Falling bales fatally injured farmer’s friend
Failure to follow best practice on safe working with agricultural bales has cost a Leicestershire farmer his friend and £20,000.
Ian Nourish was moving round wrapped bales of silage from a stack at his farm near Illston on the Hill, with the help of family friend David Baker, on 20 January 2009.
Mr Nourish was using the right equipment to unstack the bales – a tractor with a spike attachment – but he went about the operation in the wrong way. HSE guidance INDG125 advises that bales be destacked in reverse order to how they were stacked. Mr Nourish, although he did remove the bales from top to bottom, did not do so in reverse order.
As he was removing the bales, the stack became unstable and three bales fell on top of Mr Baker, who was standing nearby. He suffered head and chest injuries and died at the scene.
Investigating HSE inspector Alison Cook told SHP: “Bales, when being stacked or destacked, will move with little momentum, so there should be no unnecessary people in the vicinity in case of settling, or collapse.”
Mr Nourish appeared before Market Harborough magistrates on 22 February and pleaded guilty to breaching section 3(1) of the HSWA 1974. He was fined £20,000 and ordered to pay £5076 in costs.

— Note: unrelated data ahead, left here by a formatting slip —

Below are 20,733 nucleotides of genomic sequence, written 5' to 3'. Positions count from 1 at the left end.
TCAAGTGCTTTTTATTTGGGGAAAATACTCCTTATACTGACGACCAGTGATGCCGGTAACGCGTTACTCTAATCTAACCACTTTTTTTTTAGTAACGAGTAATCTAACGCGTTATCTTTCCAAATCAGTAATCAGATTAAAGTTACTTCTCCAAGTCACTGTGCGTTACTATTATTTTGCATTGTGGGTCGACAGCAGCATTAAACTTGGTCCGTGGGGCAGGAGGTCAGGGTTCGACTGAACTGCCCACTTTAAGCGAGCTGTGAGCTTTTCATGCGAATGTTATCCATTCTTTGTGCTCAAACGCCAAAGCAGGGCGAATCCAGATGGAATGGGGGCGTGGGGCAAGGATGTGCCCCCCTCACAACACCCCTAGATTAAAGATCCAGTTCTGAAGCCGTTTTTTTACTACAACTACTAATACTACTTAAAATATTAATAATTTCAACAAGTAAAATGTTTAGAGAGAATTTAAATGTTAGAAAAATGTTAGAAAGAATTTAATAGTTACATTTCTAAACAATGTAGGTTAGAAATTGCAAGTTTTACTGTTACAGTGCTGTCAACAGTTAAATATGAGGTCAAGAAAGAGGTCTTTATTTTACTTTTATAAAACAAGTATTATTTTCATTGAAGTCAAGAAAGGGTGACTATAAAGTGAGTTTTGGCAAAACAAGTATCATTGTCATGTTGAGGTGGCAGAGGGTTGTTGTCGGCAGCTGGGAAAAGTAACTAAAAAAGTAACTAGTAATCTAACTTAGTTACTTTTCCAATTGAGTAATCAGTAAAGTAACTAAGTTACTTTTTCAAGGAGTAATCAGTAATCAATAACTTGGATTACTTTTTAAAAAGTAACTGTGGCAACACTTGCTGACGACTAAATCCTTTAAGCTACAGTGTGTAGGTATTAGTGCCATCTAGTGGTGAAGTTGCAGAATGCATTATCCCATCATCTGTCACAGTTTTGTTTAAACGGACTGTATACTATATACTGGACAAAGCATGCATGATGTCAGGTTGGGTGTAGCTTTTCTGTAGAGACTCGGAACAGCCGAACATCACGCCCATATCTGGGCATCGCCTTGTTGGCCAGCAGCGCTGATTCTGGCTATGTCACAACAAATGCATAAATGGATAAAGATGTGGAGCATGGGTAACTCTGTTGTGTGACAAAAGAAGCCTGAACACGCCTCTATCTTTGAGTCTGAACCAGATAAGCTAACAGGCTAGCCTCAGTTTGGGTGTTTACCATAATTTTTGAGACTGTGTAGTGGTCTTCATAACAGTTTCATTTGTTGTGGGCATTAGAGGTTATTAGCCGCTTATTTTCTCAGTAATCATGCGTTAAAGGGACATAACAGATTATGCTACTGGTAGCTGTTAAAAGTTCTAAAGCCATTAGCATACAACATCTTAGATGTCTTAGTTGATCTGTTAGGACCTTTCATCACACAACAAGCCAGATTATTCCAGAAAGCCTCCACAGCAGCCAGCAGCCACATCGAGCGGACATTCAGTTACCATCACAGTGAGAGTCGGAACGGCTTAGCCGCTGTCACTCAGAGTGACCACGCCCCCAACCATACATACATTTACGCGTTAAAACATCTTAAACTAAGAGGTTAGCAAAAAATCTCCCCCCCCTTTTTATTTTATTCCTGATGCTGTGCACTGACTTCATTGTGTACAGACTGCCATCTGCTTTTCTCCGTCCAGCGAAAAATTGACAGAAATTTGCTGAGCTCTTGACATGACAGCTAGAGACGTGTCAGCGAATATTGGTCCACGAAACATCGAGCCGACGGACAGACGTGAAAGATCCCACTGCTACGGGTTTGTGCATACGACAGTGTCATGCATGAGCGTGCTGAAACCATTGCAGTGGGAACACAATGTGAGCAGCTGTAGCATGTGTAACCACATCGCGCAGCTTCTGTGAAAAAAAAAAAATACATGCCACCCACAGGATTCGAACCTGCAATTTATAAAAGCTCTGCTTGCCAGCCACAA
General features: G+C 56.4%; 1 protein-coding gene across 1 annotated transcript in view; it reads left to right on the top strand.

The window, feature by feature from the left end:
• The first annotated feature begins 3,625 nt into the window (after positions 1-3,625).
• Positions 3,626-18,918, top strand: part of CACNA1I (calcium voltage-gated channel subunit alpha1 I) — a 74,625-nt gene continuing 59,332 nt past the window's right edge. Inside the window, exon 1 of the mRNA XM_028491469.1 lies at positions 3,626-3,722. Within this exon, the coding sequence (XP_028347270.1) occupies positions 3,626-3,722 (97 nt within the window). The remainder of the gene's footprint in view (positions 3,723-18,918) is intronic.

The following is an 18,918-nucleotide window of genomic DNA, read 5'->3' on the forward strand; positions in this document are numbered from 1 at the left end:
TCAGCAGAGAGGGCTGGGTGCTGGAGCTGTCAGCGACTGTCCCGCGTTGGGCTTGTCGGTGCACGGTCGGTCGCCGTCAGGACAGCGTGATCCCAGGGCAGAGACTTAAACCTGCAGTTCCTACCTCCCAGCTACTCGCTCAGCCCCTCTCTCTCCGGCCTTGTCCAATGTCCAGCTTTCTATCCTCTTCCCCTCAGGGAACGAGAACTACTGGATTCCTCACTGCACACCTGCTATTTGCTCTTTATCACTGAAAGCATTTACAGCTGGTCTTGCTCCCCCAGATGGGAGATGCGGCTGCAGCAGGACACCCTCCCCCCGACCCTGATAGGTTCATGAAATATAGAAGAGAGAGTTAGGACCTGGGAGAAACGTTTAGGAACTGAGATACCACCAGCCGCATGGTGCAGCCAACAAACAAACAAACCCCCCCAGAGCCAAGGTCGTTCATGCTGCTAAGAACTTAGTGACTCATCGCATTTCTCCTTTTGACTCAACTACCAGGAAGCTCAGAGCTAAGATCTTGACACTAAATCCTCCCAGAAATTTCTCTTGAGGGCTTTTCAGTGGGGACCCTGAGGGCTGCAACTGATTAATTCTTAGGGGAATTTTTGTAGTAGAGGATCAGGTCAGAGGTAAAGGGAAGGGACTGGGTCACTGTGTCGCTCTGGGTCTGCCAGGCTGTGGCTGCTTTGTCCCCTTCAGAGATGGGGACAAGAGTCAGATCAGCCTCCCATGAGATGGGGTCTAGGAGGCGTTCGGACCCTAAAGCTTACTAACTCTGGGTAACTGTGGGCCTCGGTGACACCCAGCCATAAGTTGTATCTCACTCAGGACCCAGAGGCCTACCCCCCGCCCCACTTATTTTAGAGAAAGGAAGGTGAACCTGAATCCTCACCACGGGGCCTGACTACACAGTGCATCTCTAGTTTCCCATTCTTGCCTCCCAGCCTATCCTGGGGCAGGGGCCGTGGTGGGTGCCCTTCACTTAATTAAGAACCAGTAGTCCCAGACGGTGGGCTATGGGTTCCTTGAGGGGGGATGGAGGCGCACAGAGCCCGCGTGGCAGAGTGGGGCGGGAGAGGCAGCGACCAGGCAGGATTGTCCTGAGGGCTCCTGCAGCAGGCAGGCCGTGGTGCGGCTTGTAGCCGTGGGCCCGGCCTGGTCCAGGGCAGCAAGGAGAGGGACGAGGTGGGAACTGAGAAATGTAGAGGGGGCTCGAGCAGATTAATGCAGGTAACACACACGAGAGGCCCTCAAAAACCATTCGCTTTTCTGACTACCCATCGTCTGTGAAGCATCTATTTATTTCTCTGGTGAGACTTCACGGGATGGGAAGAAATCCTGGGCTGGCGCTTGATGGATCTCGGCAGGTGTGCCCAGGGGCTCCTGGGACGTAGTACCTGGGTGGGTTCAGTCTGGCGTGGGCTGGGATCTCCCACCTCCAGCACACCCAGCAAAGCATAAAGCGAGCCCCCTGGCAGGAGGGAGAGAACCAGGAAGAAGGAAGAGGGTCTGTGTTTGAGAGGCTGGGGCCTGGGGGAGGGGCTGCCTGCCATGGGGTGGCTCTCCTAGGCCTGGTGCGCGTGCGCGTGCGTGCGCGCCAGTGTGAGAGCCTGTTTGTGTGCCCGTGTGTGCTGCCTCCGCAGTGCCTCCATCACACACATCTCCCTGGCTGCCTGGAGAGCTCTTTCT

In mitigation, he said he had not carried out the work in the way he did for any reason of profit or saving time, and that he had done the work in this way for many years without incident.
Said inspector Cook: “Mr Baker’s death shows how easy it is for an everyday activity on a farm to lead to tragedy. Farming remains the most dangerous occupation in Britain, with 38 workers killed last year. Although only 1.5 per cent of the working population works in agriculture, the industry accounts for one in five work-related deaths every year.
“Each death or injury leaves a trail of misery and suffering for individuals and farming families. These incidents don’t have to keep happening.”
The HSE’s award-winning ‘Make a promise’ campaign website features several case studies and stories from farmers who have experienced incidents in their working lives.
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